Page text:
Latter-Day Saints believe that the actual date for the birth of Christ is April 6th of our modern calendar. Coincidentally this is the date of the founding of the LDS Church. There is a somewhat-clear citation for this in the LDS Doctrine and Covenants (somewhat clear because it admits of some small degree of ambiguity). Sorry but I don’t have the citation handy.
Those adhering to the traditional date may enjoy this:
Every December Christians (and many others who are not Christians but hear the gospel message nonetheless) center their lives in the miracle and mystery of the birth of our Lord.
And again, no one knows the actual day that Jesus was born. Attempts to calculate an exact date often fall into two schools of thought. Both methods depend on counting from the “course of Abijah.” A course was a specific time when priests served in the temple.
The first method begins with Luke 1:5, 8 where we read that Zacharias, the father of John the Baptist, was serving the course of Abijah in the temple. 1 Chronicles 24:7-19 indicates that there were 24 courses. The assumption is that the eighth course was the course of Abijah and that this period of service started in early June. Assuming this conclusion to be accurate, some believe that we can count forward to discover the dates of birth for John the Baptist, and then by deduction, Jesus (born about six months after John, see Luke 1:24-36).
***Therefore, assuming that the pregnancies of both Mary and Elizabeth were normal in terms of length, John the Baptist would have been born in March, nine months after his conception in June. According to this calculation, Jesus might have been born in the month of September. ***
For some, the fact that the autumn festivals of the Old Testament begin at this time adds credibility to these calculations. If all these assumptions are correct, the conception of Jesus, when Mary was overshadowed by the Holy Spirit (Luke 1:35), would have happened in the month of December.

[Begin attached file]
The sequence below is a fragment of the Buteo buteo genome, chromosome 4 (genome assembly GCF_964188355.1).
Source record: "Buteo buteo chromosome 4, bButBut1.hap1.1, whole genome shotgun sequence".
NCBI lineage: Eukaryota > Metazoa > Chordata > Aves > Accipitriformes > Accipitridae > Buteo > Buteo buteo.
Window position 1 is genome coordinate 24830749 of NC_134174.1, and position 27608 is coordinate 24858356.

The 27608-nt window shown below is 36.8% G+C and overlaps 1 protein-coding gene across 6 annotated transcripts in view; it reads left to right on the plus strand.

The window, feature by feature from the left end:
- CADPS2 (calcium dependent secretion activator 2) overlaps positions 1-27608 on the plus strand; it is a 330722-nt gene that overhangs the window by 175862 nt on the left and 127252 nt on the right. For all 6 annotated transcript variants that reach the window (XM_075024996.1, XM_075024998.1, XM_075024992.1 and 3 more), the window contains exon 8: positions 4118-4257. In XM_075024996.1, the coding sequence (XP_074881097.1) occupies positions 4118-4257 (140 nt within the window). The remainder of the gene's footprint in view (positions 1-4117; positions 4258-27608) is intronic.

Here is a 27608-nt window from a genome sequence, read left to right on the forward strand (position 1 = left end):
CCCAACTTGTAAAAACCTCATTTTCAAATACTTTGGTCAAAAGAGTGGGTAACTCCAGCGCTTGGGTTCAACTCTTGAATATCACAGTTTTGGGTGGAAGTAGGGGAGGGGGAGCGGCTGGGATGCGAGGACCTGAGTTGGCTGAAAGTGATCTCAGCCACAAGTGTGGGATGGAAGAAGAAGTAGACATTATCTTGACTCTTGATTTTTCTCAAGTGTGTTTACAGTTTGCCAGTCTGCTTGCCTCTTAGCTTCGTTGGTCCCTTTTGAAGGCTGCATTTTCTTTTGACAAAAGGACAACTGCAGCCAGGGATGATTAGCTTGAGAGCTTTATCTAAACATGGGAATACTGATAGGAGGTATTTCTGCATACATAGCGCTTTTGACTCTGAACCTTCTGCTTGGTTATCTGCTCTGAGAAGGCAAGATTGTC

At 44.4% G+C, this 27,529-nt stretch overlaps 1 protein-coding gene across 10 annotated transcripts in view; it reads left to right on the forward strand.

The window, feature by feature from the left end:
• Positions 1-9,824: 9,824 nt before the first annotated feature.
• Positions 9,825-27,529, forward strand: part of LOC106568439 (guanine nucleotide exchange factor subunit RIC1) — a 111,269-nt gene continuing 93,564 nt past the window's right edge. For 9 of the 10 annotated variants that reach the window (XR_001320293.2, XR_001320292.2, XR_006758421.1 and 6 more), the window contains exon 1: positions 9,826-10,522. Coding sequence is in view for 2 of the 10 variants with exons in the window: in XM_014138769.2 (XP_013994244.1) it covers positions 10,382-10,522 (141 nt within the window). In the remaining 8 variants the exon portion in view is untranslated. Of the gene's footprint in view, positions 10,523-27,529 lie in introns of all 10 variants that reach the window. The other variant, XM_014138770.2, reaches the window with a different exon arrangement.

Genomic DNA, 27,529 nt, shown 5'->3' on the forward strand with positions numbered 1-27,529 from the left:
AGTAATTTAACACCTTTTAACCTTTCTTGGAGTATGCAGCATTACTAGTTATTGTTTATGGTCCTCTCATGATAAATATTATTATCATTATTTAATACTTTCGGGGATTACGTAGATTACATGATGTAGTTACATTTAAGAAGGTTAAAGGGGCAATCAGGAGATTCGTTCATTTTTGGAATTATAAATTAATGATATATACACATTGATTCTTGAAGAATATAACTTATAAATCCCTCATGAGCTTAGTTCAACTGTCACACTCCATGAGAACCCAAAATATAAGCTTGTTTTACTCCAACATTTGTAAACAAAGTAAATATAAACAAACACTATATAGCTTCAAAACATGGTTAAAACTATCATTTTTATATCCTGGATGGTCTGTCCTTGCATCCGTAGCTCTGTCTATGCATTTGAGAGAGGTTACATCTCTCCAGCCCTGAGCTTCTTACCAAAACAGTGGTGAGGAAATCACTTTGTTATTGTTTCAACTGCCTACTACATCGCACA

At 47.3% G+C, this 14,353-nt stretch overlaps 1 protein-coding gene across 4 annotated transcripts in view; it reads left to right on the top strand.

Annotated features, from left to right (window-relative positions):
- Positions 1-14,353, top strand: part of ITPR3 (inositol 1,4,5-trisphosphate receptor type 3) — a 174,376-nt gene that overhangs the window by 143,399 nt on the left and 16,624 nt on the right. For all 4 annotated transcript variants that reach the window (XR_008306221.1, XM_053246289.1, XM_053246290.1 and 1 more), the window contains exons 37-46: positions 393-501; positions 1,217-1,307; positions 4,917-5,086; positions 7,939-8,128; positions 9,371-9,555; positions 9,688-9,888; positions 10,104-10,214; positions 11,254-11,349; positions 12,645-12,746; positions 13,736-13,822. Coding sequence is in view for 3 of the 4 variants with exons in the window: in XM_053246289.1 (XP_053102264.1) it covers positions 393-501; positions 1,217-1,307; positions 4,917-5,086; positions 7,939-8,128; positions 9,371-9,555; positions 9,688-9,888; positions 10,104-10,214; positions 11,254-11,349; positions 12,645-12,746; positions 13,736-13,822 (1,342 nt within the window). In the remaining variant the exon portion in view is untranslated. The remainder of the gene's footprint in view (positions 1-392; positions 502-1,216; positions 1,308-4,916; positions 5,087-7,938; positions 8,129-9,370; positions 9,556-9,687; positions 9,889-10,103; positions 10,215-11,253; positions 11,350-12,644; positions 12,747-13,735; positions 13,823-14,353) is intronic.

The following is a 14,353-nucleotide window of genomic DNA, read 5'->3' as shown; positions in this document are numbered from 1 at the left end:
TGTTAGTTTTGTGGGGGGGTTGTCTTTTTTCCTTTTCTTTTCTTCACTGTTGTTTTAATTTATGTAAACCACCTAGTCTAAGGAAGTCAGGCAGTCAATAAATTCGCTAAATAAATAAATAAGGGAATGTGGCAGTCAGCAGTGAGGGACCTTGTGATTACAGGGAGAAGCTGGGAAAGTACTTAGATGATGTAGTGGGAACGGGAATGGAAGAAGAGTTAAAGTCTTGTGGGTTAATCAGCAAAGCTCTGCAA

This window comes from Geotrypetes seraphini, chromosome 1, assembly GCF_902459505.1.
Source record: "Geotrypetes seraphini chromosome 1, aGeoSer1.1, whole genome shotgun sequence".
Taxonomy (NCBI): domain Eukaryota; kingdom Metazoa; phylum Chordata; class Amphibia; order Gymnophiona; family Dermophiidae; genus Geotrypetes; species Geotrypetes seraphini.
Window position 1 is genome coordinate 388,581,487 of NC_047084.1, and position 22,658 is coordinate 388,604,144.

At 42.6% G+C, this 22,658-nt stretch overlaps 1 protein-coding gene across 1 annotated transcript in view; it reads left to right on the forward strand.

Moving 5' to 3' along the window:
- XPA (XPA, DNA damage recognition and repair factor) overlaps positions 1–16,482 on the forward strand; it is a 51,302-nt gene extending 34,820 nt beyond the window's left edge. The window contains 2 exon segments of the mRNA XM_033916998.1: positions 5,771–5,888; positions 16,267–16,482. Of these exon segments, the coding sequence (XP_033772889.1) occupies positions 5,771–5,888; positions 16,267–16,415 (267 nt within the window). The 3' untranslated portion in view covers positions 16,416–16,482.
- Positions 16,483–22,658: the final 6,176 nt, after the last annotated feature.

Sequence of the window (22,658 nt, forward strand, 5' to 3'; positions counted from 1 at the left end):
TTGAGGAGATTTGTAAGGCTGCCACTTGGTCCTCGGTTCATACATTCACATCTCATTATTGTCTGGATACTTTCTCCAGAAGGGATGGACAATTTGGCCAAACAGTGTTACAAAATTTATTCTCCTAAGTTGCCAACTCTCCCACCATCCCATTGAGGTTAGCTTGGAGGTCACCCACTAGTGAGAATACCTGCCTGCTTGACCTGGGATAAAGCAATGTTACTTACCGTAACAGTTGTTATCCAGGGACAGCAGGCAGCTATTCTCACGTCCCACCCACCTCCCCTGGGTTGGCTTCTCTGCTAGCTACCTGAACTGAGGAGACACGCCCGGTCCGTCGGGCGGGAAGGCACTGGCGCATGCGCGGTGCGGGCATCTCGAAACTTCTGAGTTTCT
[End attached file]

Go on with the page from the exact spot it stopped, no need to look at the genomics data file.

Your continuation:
The second method of trying to fix a precise date for Jesus’ birth counts backward rather than forward. When the temple was destroyed in 70 A.D., the priestly course of Jehoiarib was serving. If the priestly service was unbroken from the time of Zecharias to the destruction of the temple, this calculation has the course of Abijah occurring in the first week of October. Some early Christian writers (John Chrysostom,
***347-407) taught that Zecharias received the message about John’s birth on Atonement, which falls in September or October. ***
This would place John the Baptist’s birth in June or July, and the birth of Jesus six months later, in late December or early January. Some advocates of this second method view believe that December 25 is the correct day of Jesus’ birth, while others believe that January 6 is the correct day.
Luke 2:1-7 mentions a tax census ordered by Augustus Caesar. The census records were eventually taken to Rome. Cyril of Jerusalem (348-386) requested that the true date of Jesus’ birth be taken from the census documents. He reported that the date he was given from these documents
was December 25. Unfortunately, these records are no longer available.
Pastor Craig Cunningham